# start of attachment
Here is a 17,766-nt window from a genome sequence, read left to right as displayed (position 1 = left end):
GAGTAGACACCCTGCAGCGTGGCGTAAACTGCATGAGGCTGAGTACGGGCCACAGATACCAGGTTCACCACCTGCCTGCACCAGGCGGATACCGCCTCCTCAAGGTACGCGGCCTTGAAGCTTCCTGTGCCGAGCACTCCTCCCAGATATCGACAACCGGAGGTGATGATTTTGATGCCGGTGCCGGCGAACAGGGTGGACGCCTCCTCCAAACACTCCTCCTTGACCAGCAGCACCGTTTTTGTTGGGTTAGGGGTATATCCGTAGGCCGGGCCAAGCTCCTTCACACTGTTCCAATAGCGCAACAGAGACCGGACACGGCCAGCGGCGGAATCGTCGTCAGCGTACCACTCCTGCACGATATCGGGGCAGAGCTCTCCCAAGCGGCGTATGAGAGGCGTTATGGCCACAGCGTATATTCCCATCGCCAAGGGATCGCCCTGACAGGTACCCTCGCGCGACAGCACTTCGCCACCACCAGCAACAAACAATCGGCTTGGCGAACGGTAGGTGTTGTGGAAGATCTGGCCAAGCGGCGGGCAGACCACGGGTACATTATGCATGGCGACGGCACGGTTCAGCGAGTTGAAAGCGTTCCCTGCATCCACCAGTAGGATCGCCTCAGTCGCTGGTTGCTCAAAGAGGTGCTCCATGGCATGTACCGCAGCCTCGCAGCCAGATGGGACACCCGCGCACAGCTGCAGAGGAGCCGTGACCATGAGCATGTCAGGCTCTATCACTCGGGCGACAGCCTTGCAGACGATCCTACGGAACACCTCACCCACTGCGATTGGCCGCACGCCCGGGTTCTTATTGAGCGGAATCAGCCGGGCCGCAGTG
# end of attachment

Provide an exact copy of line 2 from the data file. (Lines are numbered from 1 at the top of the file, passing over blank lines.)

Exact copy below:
GAGTAGACACCCTGCAGCGTGGCGTAAACTGCATGAGGCTGAGTACGGGCCACAGATACCAGGTTCACCACCTGCCTGCACCAGGCGGATACCGCCTCCTCAAGGTACGCGGCCTTGAAGCTTCCTGTGCCGAGCACTCCTCCCAGATATCGACAACCGGAGGTGATGATTTTGATGCCGGTGCCGGCGAACAGGGTGGACGCCTCCTCCAAACACTCCTCCTTGACCAGCAGCACCGTTTTTGTTGGGTTAGGGGTATATCCGTAGGCCGGGCCAAGCTCCTTCACACTGTTCCAATAGCGCAACAGAGACCGGACACGGCCAGCGGCGGAATCGTCGTCAGCGTACCACTCCTGCACGATATCGGGGCAGAGCTCTCCCAAGCGGCGTATGAGAGGCGTTATGGCCACAGCGTATATTCCCATCGCCAAGGGATCGCCCTGACAGGTACCCTCGCGCGACAGCACTTCGCCACCACCAGCAACAAACAATCGGCTTGGCGAACGGTAGGTGTTGTGGAAGATCTGGCCAAGCGGCGGGCAGACCACGGGTACATTATGCATGGCGACGGCACGGTTCAGCGAGTTGAAAGCGTTCCCTGCATCCACCAGTAGGATCGCCTCAGTCGCTGGTTGCTCAAAGAGGTGCTCCATGGCATGTACCGCAGCCTCGCAGCCAGATGGGACACCCGCGCACAGCTGCAGAGGAGCCGTGACCATGAGCATGTCAGGCTCTATCACTCGGGCGACAGCCTTGCAGACGATCCTACGGAACACCTCACCCACTGCGATTGGCCGCACGCCCGGGTTCTTATTGAGCGGAATCAGCCGGGCCGCAGTG